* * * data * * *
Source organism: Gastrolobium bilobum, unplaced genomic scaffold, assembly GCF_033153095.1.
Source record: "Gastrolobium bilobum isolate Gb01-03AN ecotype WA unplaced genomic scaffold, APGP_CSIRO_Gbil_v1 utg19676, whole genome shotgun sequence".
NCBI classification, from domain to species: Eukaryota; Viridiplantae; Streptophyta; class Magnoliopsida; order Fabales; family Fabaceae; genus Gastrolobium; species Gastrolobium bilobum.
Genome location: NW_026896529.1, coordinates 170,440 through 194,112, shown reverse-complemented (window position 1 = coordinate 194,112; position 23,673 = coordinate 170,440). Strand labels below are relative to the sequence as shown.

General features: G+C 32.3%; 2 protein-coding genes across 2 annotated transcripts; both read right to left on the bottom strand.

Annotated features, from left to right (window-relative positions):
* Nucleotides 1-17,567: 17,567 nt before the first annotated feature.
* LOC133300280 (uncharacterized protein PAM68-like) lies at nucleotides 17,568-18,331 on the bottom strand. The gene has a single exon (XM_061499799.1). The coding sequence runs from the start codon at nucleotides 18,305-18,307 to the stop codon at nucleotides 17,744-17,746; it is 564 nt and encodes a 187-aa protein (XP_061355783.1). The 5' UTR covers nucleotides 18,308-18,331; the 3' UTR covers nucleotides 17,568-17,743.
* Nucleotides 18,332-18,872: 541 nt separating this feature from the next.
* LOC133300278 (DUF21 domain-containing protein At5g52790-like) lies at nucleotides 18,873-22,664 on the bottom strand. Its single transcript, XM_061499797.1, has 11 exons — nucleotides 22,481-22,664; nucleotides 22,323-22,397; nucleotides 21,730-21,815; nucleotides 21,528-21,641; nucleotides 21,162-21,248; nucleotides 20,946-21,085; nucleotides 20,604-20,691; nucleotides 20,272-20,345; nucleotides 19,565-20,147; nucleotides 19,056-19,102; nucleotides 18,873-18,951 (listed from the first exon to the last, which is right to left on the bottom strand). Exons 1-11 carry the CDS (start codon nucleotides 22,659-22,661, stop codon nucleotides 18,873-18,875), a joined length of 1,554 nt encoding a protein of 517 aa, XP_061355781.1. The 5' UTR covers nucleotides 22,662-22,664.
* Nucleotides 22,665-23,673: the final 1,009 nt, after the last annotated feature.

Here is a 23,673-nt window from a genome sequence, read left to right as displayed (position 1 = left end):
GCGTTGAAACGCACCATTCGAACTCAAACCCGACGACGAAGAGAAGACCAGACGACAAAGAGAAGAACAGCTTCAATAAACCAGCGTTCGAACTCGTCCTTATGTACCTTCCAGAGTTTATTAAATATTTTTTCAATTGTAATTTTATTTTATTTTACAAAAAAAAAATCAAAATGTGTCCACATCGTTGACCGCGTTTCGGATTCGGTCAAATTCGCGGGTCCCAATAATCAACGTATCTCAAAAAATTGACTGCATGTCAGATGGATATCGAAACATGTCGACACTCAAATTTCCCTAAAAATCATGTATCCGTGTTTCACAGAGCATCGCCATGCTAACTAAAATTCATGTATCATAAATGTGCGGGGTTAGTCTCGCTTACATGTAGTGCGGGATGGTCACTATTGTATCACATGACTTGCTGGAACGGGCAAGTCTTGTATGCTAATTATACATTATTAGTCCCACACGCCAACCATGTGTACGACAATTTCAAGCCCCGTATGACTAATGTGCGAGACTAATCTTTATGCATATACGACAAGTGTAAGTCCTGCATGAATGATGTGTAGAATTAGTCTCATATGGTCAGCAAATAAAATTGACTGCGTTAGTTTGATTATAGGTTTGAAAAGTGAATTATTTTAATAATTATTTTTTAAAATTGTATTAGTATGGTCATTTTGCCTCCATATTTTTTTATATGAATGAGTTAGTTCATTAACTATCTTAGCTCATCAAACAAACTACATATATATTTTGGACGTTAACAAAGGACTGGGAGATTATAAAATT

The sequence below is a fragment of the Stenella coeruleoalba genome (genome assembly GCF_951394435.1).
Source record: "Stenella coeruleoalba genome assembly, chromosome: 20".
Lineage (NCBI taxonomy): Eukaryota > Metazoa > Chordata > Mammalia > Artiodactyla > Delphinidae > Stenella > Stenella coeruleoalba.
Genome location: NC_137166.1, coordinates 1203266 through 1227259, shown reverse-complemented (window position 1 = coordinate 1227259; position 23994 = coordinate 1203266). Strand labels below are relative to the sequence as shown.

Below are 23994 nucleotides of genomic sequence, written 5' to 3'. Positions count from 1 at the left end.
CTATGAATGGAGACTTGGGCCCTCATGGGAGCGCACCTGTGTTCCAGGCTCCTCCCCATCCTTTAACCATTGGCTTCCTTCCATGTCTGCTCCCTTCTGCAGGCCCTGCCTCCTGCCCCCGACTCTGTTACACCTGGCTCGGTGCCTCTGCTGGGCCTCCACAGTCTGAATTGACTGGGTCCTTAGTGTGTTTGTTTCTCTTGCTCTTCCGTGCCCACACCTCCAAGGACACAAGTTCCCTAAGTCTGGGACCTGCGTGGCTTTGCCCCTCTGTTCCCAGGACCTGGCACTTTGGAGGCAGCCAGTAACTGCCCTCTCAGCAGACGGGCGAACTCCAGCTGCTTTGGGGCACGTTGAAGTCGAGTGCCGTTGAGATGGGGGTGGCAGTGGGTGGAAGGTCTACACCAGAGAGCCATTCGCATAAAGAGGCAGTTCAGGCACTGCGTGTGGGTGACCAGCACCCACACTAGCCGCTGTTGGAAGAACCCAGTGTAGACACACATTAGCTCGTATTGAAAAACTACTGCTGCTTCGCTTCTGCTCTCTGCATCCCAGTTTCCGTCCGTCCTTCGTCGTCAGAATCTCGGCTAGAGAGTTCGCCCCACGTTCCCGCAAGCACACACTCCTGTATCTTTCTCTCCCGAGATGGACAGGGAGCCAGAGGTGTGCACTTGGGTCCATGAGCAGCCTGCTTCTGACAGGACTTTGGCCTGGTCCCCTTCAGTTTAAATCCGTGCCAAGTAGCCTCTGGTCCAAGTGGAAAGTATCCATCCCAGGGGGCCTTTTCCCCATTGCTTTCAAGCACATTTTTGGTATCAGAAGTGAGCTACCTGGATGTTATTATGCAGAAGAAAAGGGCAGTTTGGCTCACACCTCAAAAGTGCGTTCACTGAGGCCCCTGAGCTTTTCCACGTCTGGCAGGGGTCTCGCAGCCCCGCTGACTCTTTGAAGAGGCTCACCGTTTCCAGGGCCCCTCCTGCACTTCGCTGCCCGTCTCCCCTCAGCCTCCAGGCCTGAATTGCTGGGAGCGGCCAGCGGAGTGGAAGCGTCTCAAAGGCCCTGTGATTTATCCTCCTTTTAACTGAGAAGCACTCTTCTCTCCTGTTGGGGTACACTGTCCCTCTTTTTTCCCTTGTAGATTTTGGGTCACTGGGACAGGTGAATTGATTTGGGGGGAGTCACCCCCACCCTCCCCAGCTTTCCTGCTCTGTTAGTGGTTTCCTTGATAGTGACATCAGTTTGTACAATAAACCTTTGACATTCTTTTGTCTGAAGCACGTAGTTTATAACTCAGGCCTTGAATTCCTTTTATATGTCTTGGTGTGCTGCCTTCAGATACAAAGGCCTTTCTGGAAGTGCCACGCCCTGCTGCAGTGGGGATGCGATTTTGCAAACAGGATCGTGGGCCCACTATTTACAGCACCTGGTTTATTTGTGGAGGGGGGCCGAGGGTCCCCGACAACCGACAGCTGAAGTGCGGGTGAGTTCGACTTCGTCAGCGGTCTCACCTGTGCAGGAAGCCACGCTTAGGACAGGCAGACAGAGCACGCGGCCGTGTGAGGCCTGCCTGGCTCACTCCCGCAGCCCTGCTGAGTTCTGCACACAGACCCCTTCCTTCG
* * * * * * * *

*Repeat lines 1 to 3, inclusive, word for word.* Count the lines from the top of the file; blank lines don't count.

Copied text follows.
Source organism: Gastrolobium bilobum, unplaced genomic scaffold, assembly GCF_033153095.1.
Source record: "Gastrolobium bilobum isolate Gb01-03AN ecotype WA unplaced genomic scaffold, APGP_CSIRO_Gbil_v1 utg19676, whole genome shotgun sequence".
NCBI classification, from domain to species: Eukaryota; Viridiplantae; Streptophyta; class Magnoliopsida; order Fabales; family Fabaceae; genus Gastrolobium; species Gastrolobium bilobum.